What’s not to love about a handmade piece of jewelry? Here are five local gems worth wearing.
Direct from nature
As a kid, Rebecca Perea-Kane would play with Fimo clay, sculpting tiny animals with her sister (“we must have made hundreds of them,” she says). No surprise, then, that her line of delicate jewelry celebrates the little things. More specifically, the little things found in nature. Each piece is cast directly from a natural element—lemon seeds, blackberry thorns, skipping stones—through a process of lost-wax casting. “I love how many natural objects look like abstract shapes from a distance,” Perea-Kane says. “On closer inspection you can see so much texture and detail.”
One of a kind
Having collected vintage odds, ends, and doodads since childhood (“I grew up lagging behind my parents in all the antique malls, thrift shops, and junk stores, sometimes states away, following their lead and noticing every little thing”), Jen Deibert amassed quite a collection by the time she started making jewelry. Consequently, each of her pieces is unique, and sourced from wherever she goes. “It’s always been about the hunt for me,” she says. “I don’t think I love anything more than walking into an antique store for the first time and looking for treasure.”
Jen Deibert Jewelry jendeibertjewelry.etsy.com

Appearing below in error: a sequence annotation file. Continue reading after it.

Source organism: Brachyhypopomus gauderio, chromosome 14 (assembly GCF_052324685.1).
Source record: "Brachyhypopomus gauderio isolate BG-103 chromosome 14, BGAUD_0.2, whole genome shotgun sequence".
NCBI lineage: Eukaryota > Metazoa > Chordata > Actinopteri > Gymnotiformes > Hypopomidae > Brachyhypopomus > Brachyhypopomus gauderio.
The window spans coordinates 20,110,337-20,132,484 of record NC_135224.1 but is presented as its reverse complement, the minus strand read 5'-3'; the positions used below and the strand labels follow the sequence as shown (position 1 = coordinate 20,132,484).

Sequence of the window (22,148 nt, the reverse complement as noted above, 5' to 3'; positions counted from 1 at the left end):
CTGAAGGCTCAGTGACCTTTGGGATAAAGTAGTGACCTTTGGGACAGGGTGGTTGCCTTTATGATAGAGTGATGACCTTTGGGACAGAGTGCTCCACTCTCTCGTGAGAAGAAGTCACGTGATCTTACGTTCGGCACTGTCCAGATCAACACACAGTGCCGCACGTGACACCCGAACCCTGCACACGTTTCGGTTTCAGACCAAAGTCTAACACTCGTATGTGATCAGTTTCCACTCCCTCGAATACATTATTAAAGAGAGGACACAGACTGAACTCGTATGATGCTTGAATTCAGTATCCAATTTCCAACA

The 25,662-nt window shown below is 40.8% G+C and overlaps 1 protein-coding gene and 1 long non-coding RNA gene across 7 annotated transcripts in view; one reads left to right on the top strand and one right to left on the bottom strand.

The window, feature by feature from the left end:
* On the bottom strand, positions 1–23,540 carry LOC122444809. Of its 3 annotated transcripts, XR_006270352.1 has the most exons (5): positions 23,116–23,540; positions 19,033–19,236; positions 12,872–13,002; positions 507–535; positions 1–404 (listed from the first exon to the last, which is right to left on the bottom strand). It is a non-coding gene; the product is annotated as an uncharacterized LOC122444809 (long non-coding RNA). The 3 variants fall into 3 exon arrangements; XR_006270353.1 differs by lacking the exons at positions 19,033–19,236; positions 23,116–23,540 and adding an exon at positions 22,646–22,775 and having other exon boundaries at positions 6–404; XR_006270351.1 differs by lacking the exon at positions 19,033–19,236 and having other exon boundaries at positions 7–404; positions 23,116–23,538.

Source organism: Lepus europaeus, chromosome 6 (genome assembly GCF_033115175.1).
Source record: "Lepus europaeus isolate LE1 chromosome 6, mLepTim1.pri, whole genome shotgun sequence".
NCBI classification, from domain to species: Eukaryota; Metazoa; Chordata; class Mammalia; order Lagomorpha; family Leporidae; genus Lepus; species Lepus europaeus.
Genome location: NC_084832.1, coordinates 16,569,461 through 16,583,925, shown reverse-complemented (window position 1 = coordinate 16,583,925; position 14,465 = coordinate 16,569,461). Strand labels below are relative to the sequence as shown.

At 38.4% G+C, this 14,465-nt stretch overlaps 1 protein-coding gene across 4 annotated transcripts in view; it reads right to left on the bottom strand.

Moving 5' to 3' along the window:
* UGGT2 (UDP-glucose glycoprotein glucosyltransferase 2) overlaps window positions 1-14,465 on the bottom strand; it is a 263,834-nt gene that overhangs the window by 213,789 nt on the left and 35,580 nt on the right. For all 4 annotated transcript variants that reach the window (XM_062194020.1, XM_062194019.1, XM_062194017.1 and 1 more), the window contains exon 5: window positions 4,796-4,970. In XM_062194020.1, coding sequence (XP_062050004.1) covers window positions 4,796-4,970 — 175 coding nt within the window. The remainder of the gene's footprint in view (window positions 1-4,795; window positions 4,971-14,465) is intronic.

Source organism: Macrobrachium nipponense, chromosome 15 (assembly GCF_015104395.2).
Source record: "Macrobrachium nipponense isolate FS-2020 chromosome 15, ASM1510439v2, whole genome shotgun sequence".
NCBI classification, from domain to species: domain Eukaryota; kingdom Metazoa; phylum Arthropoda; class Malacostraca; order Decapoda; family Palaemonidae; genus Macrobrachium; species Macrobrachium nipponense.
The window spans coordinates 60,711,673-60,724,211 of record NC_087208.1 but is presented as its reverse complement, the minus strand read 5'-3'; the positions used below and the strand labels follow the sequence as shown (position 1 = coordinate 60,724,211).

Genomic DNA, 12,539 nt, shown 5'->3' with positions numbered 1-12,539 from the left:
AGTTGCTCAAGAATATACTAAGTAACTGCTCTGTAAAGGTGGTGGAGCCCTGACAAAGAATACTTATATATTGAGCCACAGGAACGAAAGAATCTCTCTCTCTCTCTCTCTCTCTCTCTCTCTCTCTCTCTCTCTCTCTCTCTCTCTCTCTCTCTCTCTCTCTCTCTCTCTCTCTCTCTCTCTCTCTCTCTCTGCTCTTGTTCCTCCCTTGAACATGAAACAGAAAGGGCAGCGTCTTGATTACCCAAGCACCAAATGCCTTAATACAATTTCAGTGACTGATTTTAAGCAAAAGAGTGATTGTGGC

This one’s for the girls
Amy Bauer had always dabbled in the handmade, finding ways to create jewelry, clothing, and home décor for herself that she couldn’t find in shops. Then, after years of creating jewelry for herself, friends, and her daughters as a hobby, the self-taught designer launched Girls Day Out. “I started off making mothers’ bracelets with mixed stones and sterling silver block letters with children’s names on them,” she says. “One of my most popular designs is still the personalized line of bracelets and necklaces in mixed metals and birthstones from my Heirloom collection.”
Girls Day Out girlsdayout.etsy.com
This beading heart
A pro bead-stringer and pearl-knotter by day, Jann White (aka this writer’s mom) started making her own jewelry to sell on the side 30 years ago. “I’ve had an unnatural obsession with beads since I saw my first tiny glass bead so many years ago,” White says. “I started by beading T-shirts (hey, it was the ’60s), and then started stringing them and buying more and more, even skipping a meal or two so I could afford the more expensive ones.” Her only rule for creating her pieces—which often feature semi-precious stones in bold colors with a statement pendant—is that she doesn’t design anything she wouldn’t wear herself.
Relica Design relicadesign.etsy.com